This assumption requires that the room, or the physical environment of the patient need to be clean, tidy, organized, and safe to provide comfort and feeling of peace and relaxation to patients. This kind of environment promotes the mental, physical and spiritual well-being of the patients. In addition to physical environment, Dr. Watson establishes an assumption that; “a caring relationship and a caring environment attend to soul care. The spiritual growth of both the one caring and the one-being-cared-for. To Watson, a caring relationship and a caring environment preserve human dignity, wholeness, and integrity. They offer an authentic presencing and choice.
As related to nursing, it is the profession that has an ethical and social responsibility of both individuals and society to be the caretaker of care and the vanguard of society’s human care needs now and in the future,” (Watson, 1999, p. 32). “As a human rather than a traditional science, nursing can view human life as a gift to be cherished-a process of wonder, awe, and mystery. Nurses can choose methods that allow for subjective, inner world of personal meanings of the nurse and patient” (Watson, 1999, p. 7).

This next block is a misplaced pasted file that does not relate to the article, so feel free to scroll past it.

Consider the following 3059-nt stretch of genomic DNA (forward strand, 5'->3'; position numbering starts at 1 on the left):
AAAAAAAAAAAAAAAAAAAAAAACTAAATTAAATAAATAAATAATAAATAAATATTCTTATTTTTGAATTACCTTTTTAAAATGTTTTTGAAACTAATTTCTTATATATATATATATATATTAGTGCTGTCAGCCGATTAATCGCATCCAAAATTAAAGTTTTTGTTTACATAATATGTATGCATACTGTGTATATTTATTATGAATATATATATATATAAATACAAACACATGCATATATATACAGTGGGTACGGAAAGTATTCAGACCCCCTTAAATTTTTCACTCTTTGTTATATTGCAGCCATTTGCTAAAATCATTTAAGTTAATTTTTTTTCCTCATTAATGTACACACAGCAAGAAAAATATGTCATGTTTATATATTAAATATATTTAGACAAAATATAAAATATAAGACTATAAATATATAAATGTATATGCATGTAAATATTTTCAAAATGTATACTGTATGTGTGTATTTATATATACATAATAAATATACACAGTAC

This author believes theses assumptions of Dr. Watson as to how nursing profession should be viewed stem from Watson’s work exposure in the East and the Pacific Islands where the emphasis of healing s not only on the physical but also the spiritual side of men. Watson advocates that those in the nursing profession need to assume ethical and social responsibility for those in the profession and those they care for. This responsibility requires nurses to view human life as a gift to cherish, not an object to be treated. On account of this responsibility, nurses need to be more understanding in allowing methods of healing that will give meaning to the individual’s life. Nursing is expected to be more affective rather than technological. While competence in technology is required for better management, it should never take precedence over the primary role of caring.